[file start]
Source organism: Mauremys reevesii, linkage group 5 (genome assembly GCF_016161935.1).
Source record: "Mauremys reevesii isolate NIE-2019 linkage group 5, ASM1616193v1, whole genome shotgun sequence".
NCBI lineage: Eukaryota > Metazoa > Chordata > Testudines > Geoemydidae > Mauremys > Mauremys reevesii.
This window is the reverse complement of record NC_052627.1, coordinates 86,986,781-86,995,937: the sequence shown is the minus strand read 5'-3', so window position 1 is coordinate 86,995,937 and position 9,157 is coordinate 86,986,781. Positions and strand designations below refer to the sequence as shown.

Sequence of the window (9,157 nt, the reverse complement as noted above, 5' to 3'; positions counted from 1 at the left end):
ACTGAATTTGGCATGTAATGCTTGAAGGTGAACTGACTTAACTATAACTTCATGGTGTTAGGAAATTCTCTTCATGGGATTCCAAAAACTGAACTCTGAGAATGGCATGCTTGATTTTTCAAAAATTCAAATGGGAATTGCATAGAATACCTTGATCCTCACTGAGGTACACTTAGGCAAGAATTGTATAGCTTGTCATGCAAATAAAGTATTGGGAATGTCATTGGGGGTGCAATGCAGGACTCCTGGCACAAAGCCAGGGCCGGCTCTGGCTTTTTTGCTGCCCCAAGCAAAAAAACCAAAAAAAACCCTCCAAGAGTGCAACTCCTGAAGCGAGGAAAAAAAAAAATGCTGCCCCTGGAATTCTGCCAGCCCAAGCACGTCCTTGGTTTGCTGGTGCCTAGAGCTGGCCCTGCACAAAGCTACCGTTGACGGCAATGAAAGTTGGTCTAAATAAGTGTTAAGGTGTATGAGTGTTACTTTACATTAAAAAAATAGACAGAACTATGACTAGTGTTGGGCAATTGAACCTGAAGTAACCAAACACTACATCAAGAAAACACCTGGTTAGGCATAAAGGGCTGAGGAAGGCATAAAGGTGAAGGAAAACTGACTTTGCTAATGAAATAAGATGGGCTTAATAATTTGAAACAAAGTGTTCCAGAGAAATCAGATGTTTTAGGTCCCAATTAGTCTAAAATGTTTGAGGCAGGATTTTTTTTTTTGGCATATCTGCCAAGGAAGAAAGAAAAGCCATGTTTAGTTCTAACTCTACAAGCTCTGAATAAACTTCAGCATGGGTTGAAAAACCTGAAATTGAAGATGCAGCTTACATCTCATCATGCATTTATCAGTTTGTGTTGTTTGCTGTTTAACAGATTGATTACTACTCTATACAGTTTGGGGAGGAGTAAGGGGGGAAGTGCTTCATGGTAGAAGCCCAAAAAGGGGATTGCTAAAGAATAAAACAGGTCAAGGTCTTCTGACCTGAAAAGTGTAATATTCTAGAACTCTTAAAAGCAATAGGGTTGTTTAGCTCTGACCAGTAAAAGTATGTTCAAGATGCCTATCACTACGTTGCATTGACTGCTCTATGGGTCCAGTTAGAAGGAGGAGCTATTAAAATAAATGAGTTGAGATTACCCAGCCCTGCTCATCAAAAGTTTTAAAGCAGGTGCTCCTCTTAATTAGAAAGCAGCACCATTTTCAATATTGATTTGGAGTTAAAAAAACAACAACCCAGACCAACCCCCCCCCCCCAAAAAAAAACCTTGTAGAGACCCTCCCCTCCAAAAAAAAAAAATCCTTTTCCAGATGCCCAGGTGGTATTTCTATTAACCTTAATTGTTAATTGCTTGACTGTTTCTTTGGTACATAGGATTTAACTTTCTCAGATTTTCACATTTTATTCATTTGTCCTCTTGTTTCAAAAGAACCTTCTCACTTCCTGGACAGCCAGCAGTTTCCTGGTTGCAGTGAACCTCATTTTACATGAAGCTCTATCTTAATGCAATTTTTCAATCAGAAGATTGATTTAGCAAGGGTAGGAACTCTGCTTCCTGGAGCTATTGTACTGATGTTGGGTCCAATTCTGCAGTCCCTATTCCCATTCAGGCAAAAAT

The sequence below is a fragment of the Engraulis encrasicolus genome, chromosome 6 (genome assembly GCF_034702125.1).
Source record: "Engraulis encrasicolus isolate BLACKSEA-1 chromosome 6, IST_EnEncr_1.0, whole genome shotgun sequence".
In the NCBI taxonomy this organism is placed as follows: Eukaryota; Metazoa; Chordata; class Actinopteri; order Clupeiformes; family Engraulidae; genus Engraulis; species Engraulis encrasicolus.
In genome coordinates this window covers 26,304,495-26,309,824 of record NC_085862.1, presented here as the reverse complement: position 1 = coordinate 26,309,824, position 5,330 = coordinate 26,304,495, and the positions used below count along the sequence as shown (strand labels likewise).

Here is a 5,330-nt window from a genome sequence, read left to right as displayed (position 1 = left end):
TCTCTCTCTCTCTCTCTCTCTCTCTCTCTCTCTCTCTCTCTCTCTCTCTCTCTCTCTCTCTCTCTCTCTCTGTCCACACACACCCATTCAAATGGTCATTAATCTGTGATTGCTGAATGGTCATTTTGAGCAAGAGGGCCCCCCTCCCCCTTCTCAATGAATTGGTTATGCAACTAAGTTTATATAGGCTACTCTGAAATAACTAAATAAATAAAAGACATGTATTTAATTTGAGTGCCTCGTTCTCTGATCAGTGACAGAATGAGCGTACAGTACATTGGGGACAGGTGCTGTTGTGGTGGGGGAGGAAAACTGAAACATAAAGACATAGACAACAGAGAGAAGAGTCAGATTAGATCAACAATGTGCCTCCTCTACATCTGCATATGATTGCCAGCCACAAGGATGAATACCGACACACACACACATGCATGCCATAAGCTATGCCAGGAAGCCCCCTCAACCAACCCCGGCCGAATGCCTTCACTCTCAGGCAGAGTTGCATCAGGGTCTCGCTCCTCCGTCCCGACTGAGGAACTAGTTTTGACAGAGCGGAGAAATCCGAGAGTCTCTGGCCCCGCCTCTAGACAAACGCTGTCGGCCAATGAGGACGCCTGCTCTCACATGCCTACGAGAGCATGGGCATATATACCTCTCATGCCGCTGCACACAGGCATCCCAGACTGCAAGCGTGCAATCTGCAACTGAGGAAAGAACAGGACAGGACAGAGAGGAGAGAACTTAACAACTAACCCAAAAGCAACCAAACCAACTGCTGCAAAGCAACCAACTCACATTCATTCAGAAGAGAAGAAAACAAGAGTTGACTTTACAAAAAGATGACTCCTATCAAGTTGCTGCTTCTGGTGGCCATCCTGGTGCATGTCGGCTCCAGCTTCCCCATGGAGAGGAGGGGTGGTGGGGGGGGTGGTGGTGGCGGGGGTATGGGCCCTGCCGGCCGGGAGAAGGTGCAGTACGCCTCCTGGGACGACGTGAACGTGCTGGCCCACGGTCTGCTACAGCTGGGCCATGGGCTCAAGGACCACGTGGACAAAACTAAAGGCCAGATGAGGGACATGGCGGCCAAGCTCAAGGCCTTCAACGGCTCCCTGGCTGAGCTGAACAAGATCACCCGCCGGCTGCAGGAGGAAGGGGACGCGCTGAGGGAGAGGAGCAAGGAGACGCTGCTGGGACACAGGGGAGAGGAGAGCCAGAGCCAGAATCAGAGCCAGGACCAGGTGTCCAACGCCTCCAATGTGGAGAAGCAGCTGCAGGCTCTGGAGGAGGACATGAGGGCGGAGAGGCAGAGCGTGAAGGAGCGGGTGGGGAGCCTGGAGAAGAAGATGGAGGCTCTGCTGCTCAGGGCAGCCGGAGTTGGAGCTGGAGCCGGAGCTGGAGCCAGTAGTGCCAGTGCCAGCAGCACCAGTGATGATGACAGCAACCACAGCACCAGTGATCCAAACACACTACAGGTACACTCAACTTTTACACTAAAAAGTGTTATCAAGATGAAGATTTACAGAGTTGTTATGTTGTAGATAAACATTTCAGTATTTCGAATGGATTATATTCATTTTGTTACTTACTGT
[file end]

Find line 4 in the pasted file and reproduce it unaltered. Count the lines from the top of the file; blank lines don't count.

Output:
This window is the reverse complement of record NC_052627.1, coordinates 86,986,781-86,995,937: the sequence shown is the minus strand read 5'-3', so window position 1 is coordinate 86,995,937 and position 9,157 is coordinate 86,986,781. Positions and strand designations below refer to the sequence as shown.